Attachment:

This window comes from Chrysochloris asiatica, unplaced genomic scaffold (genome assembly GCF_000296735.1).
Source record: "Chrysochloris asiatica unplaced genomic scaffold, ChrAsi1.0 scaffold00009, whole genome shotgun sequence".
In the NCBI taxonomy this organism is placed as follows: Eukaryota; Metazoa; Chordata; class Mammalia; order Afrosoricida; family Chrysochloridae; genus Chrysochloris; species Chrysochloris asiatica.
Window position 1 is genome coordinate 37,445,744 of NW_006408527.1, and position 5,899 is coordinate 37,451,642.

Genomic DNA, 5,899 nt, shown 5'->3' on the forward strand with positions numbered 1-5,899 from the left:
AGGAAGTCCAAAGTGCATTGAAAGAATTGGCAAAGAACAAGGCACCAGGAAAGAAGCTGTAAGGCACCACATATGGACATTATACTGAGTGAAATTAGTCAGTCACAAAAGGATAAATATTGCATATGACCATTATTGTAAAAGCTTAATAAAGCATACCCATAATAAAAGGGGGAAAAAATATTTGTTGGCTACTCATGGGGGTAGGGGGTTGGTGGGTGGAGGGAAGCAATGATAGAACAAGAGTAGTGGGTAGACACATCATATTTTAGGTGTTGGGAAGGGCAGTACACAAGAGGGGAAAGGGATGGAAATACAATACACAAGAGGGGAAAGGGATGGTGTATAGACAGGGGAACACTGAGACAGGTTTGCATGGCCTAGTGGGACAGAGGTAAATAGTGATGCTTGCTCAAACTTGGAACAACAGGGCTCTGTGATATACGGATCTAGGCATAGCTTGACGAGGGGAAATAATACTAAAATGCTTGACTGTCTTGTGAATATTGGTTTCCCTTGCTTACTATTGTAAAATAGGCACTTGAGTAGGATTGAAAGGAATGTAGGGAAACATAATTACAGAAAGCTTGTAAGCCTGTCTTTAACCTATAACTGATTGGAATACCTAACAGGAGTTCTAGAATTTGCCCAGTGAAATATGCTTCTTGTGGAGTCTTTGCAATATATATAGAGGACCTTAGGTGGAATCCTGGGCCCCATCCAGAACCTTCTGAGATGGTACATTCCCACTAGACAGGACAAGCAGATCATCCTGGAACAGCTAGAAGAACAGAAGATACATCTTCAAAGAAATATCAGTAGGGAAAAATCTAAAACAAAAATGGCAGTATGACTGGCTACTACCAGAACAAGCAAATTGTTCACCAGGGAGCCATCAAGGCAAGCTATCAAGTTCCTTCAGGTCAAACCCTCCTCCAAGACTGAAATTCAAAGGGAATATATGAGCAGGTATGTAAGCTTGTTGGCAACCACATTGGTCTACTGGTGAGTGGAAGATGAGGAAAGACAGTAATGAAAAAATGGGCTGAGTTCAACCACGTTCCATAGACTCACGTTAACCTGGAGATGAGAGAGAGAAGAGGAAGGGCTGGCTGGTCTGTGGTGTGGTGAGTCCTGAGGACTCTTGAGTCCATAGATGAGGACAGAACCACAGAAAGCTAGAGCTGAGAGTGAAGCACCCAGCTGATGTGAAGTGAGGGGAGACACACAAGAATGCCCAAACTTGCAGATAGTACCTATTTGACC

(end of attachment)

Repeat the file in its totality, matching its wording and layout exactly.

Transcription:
This window comes from Chrysochloris asiatica, unplaced genomic scaffold (genome assembly GCF_000296735.1).
Source record: "Chrysochloris asiatica unplaced genomic scaffold, ChrAsi1.0 scaffold00009, whole genome shotgun sequence".
In the NCBI taxonomy this organism is placed as follows: Eukaryota; Metazoa; Chordata; class Mammalia; order Afrosoricida; family Chrysochloridae; genus Chrysochloris; species Chrysochloris asiatica.
Window position 1 is genome coordinate 37,445,744 of NW_006408527.1, and position 5,899 is coordinate 37,451,642.

Genomic DNA, 5,899 nt, shown 5'->3' on the forward strand with positions numbered 1-5,899 from the left:
AGGAAGTCCAAAGTGCATTGAAAGAATTGGCAAAGAACAAGGCACCAGGAAAGAAGCTGTAAGGCACCACATATGGACATTATACTGAGTGAAATTAGTCAGTCACAAAAGGATAAATATTGCATATGACCATTATTGTAAAAGCTTAATAAAGCATACCCATAATAAAAGGGGGAAAAAATATTTGTTGGCTACTCATGGGGGTAGGGGGTTGGTGGGTGGAGGGAAGCAATGATAGAACAAGAGTAGTGGGTAGACACATCATATTTTAGGTGTTGGGAAGGGCAGTACACAAGAGGGGAAAGGGATGGAAATACAATACACAAGAGGGGAAAGGGATGGTGTATAGACAGGGGAACACTGAGACAGGTTTGCATGGCCTAGTGGGACAGAGGTAAATAGTGATGCTTGCTCAAACTTGGAACAACAGGGCTCTGTGATATACGGATCTAGGCATAGCTTGACGAGGGGAAATAATACTAAAATGCTTGACTGTCTTGTGAATATTGGTTTCCCTTGCTTACTATTGTAAAATAGGCACTTGAGTAGGATTGAAAGGAATGTAGGGAAACATAATTACAGAAAGCTTGTAAGCCTGTCTTTAACCTATAACTGATTGGAATACCTAACAGGAGTTCTAGAATTTGCCCAGTGAAATATGCTTCTTGTGGAGTCTTTGCAATATATATAGAGGACCTTAGGTGGAATCCTGGGCCCCATCCAGAACCTTCTGAGATGGTACATTCCCACTAGACAGGACAAGCAGATCATCCTGGAACAGCTAGAAGAACAGAAGATACATCTTCAAAGAAATATCAGTAGGGAAAAATCTAAAACAAAAATGGCAGTATGACTGGCTACTACCAGAACAAGCAAATTGTTCACCAGGGAGCCATCAAGGCAAGCTATCAAGTTCCTTCAGGTCAAACCCTCCTCCAAGACTGAAATTCAAAGGGAATATATGAGCAGGTATGTAAGCTTGTTGGCAACCACATTGGTCTACTGGTGAGTGGAAGATGAGGAAAGACAGTAATGAAAAAATGGGCTGAGTTCAACCACGTTCCATAGACTCACGTTAACCTGGAGATGAGAGAGAGAAGAGGAAGGGCTGGCTGGTCTGTGGTGTGGTGAGTCCTGAGGACTCTTGAGTCCATAGATGAGGACAGAACCACAGAAAGCTAGAGCTGAGAGTGAAGCACCCAGCTGATGTGAAGTGAGGGGAGACACACAAGAATGCCCAAACTTGCAGATAGTACCTATTTGACC